• Purchase legal PDFs.  If you can’t shell out for a physical hardcover copy of a tabletop RPG book, you can find legal PDFs for purchase on websites like Drive-Through Gaming.
  • Watch anime through Legal streams, such as on CrunchyRoll and Funimation.

But, you may be asking, is it ever okay to download something for free?  In my opinion, sometimes it is okay.  For instance.  I own a Nintendo64 and a copy of Ocarina of Time.  However, I can’t take those things with me everywhere I go.  So I also have an N64 emulator and Ocarina of Time on my computer.  (It’s fun to be able to play while I’m waiting for class to start or something.)  Also, if you own a hardcover copy of a gaming book, I also don’t see anything wrong with also having PDF copies, so long as you own the physical media.  Same goes for anime — if you have legally purchased the DVDs, it’s okay to have the files on your computer in addition to on the DVDs at home.

Fansubbing is also alright, to an extent.  When an anime is released in Japan and hasn’t been licensed in the United States yet, fansubbing can help to create an active fanbase in America, which shows American licensing companies that the anime is popular enough to do well in the states.  The ultimate goal of fabsubs should be to get the anime licensed in America, not to cripple the money those companies are trying to make to recoop the fees they incurred through the licensing process.

The important thing for fansubbing is to take down the streams when the anime has been licensed in America.

So you’ll notice me trying to aid in the cause to support the industries that I someday hope to be working in on the blog.  Whenever I review something, I’ll be linking to places where the item can be purchased or watched (in the case of Netflix).  If the game can be rented, I’ll provide a link to Gamefly.  I will not ever provide links to torrents or illegal streams.  If there are ever links to fansubs, they will only be for unlicensed anime.

I hope that you all will raise your Nerd flag proudly and support the industries whose products you consume.  Someone worked hard to create that game you’re playing, that anime you’re watching, that book you’re reading.  It’s only right that they be compensated for the work they’ve done.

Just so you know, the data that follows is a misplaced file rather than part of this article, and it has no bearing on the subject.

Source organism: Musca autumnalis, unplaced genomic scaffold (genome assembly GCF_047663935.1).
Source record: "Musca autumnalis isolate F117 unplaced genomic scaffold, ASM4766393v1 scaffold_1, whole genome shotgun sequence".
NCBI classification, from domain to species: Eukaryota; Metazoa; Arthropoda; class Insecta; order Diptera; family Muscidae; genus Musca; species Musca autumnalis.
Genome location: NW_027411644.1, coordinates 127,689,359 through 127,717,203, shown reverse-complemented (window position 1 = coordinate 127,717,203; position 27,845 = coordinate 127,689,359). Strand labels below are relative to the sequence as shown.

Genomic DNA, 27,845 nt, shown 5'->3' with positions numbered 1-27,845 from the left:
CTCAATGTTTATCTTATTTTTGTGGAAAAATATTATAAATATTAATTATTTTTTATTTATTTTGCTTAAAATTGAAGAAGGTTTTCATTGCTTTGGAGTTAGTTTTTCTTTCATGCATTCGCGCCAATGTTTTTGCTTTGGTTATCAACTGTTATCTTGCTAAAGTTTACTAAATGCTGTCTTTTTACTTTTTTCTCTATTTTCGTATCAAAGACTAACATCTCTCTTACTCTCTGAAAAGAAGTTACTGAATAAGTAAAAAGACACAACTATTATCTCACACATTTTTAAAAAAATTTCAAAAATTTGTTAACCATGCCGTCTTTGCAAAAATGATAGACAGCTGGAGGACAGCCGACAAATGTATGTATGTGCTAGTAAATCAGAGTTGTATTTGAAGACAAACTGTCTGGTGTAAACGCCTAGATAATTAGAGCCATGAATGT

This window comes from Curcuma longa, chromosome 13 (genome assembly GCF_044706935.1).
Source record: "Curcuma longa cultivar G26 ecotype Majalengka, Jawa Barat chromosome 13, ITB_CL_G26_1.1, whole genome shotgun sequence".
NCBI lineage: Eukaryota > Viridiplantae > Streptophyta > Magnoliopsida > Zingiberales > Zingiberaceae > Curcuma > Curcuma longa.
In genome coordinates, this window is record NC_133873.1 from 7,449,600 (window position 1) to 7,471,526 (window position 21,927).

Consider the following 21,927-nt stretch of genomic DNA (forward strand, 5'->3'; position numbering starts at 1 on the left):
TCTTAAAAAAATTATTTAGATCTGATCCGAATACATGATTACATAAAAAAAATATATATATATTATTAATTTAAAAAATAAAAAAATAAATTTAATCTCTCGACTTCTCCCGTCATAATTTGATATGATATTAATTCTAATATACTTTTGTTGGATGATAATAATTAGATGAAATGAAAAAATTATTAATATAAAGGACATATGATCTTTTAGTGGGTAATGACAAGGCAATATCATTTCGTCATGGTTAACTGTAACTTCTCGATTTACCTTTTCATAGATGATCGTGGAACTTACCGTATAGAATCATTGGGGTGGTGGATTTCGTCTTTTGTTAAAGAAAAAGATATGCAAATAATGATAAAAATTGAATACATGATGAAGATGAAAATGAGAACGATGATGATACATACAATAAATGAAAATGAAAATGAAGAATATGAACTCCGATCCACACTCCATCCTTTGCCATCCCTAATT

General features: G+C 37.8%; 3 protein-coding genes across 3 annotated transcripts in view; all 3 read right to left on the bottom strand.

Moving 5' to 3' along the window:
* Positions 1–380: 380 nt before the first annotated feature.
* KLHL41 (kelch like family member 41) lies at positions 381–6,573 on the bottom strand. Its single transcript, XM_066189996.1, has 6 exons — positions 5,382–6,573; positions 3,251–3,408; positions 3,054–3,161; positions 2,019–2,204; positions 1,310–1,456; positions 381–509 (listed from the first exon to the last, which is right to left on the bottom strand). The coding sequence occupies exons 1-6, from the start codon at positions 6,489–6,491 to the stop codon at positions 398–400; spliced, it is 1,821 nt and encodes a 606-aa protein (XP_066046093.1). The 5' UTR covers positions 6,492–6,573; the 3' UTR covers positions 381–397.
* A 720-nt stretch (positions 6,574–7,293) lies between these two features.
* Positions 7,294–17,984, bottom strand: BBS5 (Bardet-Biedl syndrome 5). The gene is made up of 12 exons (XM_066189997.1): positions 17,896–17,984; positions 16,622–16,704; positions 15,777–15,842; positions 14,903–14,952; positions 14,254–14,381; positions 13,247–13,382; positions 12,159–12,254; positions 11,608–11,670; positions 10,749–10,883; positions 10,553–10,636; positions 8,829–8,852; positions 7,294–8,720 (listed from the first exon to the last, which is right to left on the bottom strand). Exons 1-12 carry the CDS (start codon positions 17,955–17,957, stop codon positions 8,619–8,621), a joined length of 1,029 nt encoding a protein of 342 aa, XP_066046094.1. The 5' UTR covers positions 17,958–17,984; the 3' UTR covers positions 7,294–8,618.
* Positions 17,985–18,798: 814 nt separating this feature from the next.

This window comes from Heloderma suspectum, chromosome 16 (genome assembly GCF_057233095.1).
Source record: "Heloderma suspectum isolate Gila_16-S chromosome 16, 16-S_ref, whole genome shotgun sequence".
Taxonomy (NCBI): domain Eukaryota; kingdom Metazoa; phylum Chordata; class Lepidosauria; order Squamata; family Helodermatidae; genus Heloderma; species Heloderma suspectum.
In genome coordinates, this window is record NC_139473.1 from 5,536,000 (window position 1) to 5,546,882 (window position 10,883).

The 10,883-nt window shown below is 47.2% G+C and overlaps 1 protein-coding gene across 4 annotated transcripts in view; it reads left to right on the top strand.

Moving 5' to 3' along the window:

Advertisements

2 thoughts on “Show Your Support

  1. While all of the alternatives you suggest are legal, they somewhat contradict what you are saying.

    Renting, buying used, and borrowing games give developers the exact same amount of money they would have gotten if you pirated the game instead. In fact many developers view used games as just as bad as piracy (http://www.examiner.com/x-55715-Seattle-Nintendo-Examiner~y2010m7d11-Used-games-are-almost-as-bad-as-piracy). Rentals are only slightly better as Gamefly and the like at least buy so many of the copies of the game to rent out, thus paying the developers in that way.

    If you really want to show the developer support, the only thing you can really do is buy the game new. You just have to keep your eyes out for sales. Use services like Steam to look for insane deals on PC games. For consoles, you just have to look around at local retailers and online stores like Amazon and others.

    • Thanks for the input, Jake. ^.^ I understand that what I said up there is a little contradictory, but there are reasons for that.

      In today’s economy, most people, myself included, don’t have a lot of spare cash to go around. Buying four new games in a month at $60 each is $240 every month that many people just don’t have. Because of that, even something that’s only *slightly* better than piracy is still a step up from pirating, in my opinion.

      Maybe there really isn’t a good answer out there. But I do feel that pirating is a problem and that something is going to have to change sometime. Small steps in the right direction are at least a start.

Leave a Reply

Fill in your details below or click an icon to log in:

WordPress.com Logo

You are commenting using your WordPress.com account. Log Out / Change )

Twitter picture

You are commenting using your Twitter account. Log Out / Change )

Facebook photo

You are commenting using your Facebook account. Log Out / Change )

Google+ photo

You are commenting using your Google+ account. Log Out / Change )

Connecting to %s